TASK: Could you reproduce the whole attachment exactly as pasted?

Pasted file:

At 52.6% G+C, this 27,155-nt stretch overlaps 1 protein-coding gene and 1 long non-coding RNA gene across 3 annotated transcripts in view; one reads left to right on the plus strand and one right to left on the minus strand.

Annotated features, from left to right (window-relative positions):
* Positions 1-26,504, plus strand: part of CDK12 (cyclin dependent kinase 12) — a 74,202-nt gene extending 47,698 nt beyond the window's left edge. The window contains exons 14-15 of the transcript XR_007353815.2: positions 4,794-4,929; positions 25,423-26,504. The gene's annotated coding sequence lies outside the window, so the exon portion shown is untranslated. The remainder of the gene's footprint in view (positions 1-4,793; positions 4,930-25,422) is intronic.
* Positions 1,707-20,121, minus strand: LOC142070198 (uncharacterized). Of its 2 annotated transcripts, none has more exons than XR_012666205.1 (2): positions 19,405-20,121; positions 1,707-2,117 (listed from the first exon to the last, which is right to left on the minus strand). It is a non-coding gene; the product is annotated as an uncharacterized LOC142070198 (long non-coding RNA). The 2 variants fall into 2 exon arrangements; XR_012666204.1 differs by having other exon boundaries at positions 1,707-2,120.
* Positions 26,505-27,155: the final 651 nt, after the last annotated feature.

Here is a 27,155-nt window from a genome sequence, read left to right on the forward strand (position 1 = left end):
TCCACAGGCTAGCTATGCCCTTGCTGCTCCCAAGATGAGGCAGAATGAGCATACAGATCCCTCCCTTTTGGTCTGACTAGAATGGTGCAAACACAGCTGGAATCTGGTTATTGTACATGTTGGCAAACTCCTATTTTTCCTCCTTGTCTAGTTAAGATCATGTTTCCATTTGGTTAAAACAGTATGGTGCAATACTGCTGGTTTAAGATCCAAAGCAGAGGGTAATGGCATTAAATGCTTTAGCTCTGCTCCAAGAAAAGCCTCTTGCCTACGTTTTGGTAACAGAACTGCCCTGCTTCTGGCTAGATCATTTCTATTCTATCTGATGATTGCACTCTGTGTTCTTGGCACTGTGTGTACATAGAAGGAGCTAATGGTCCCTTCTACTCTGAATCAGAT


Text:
At 52.6% G+C, this 27,155-nt stretch overlaps 1 protein-coding gene and 1 long non-coding RNA gene across 3 annotated transcripts in view; one reads left to right on the plus strand and one right to left on the minus strand.

Annotated features, from left to right (window-relative positions):
* Positions 1-26,504, plus strand: part of CDK12 (cyclin dependent kinase 12) — a 74,202-nt gene extending 47,698 nt beyond the window's left edge. The window contains exons 14-15 of the transcript XR_007353815.2: positions 4,794-4,929; positions 25,423-26,504. The gene's annotated coding sequence lies outside the window, so the exon portion shown is untranslated. The remainder of the gene's footprint in view (positions 1-4,793; positions 4,930-25,422) is intronic.
* Positions 1,707-20,121, minus strand: LOC142070198 (uncharacterized). Of its 2 annotated transcripts, none has more exons than XR_012666205.1 (2): positions 19,405-20,121; positions 1,707-2,117 (listed from the first exon to the last, which is right to left on the minus strand). It is a non-coding gene; the product is annotated as an uncharacterized LOC142070198 (long non-coding RNA). The 2 variants fall into 2 exon arrangements; XR_012666204.1 differs by having other exon boundaries at positions 1,707-2,120.
* Positions 26,505-27,155: the final 651 nt, after the last annotated feature.

Here is a 27,155-nt window from a genome sequence, read left to right on the forward strand (position 1 = left end):
TCCACAGGCTAGCTATGCCCTTGCTGCTCCCAAGATGAGGCAGAATGAGCATACAGATCCCTCCCTTTTGGTCTGACTAGAATGGTGCAAACACAGCTGGAATCTGGTTATTGTACATGTTGGCAAACTCCTATTTTTCCTCCTTGTCTAGTTAAGATCATGTTTCCATTTGGTTAAAACAGTATGGTGCAATACTGCTGGTTTAAGATCCAAAGCAGAGGGTAATGGCATTAAATGCTTTAGCTCTGCTCCAAGAAAAGCCTCTTGCCTACGTTTTGGTAACAGAACTGCCCTGCTTCTGGCTAGATCATTTCTATTCTATCTGATGATTGCACTCTGTGTTCTTGGCACTGTGTGTACATAGAAGGAGCTAATGGTCCCTTCTACTCTGAATCAGAT